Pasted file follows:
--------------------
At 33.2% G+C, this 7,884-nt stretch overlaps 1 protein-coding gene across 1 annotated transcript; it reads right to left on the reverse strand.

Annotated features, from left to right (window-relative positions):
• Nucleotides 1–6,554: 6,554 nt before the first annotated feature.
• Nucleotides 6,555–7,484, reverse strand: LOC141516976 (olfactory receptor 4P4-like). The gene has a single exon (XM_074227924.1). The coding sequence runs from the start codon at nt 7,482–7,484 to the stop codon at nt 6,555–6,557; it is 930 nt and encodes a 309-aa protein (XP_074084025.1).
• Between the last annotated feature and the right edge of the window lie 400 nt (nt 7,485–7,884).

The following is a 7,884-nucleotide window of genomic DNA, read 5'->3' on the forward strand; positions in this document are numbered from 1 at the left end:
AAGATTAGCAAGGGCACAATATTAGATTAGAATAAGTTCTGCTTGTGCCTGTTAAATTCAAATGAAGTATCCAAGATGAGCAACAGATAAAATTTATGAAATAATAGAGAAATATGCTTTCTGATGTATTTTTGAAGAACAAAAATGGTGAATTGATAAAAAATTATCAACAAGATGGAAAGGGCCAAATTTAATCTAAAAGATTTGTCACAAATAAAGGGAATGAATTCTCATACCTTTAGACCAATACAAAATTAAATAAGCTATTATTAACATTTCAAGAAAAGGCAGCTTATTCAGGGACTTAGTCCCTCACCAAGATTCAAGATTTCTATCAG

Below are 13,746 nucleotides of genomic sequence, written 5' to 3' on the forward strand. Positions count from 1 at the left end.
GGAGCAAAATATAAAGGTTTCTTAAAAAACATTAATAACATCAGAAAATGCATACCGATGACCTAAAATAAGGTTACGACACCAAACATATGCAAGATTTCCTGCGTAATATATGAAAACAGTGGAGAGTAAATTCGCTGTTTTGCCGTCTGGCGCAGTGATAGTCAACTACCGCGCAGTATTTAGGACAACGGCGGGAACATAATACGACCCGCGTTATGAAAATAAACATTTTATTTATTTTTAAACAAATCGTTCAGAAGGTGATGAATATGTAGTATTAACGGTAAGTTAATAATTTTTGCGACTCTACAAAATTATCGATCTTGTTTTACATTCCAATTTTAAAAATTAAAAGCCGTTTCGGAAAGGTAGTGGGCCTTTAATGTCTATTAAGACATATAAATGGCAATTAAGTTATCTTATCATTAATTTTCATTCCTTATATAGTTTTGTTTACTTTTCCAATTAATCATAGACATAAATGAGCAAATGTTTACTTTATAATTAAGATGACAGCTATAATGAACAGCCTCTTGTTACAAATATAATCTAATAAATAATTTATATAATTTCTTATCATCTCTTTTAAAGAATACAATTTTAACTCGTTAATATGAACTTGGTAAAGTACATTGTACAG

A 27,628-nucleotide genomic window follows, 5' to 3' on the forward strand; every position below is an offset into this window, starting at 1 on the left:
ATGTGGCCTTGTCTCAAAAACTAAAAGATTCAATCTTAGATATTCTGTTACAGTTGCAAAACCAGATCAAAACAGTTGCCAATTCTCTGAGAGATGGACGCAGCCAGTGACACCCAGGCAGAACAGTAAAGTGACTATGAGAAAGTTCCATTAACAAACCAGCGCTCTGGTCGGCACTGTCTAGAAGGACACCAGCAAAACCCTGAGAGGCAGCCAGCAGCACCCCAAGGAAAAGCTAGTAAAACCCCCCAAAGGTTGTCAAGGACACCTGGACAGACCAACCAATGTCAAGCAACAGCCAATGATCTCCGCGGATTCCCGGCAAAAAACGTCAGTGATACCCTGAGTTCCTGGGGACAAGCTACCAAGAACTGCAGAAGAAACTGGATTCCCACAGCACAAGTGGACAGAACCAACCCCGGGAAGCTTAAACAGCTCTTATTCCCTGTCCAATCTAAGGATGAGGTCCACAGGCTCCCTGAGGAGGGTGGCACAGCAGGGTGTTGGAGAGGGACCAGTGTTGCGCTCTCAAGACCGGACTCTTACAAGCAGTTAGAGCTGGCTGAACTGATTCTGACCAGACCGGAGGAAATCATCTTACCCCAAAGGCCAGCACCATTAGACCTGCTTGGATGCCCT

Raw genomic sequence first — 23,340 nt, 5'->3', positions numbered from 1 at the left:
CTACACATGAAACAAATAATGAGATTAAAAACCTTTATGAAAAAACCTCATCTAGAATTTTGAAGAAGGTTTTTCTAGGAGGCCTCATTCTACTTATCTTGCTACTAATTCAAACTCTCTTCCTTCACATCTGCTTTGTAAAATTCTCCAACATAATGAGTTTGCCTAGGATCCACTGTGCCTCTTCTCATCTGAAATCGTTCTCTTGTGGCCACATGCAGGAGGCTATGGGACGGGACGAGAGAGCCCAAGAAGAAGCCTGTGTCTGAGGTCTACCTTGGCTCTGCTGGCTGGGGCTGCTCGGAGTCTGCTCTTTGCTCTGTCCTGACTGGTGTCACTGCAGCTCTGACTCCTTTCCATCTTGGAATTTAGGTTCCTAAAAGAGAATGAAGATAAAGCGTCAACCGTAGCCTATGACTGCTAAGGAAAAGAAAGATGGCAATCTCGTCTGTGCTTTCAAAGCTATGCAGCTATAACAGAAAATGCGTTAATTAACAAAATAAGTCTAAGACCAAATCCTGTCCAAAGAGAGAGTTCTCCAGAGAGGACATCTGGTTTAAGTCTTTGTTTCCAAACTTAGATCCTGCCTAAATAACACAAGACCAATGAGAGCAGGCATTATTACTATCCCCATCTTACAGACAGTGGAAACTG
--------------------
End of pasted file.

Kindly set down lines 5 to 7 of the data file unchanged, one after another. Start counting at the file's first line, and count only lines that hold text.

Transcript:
• Between the last annotated feature and the right edge of the window lie 400 nt (nt 7,485–7,884).

The following is a 7,884-nucleotide window of genomic DNA, read 5'->3' on the forward strand; positions in this document are numbered from 1 at the left end:
AAGATTAGCAAGGGCACAATATTAGATTAGAATAAGTTCTGCTTGTGCCTGTTAAATTCAAATGAAGTATCCAAGATGAGCAACAGATAAAATTTATGAAATAATAGAGAAATATGCTTTCTGATGTATTTTTGAAGAACAAAAATGGTGAATTGATAAAAAATTATCAACAAGATGGAAAGGGCCAAATTTAATCTAAAAGATTTGTCACAAATAAAGGGAATGAATTCTCATACCTTTAGACCAATACAAAATTAAATAAGCTATTATTAACATTTCAAGAAAAGGCAGCTTATTCAGGGACTTAGTCCCTCACCAAGATTCAAGATTTCTATCAG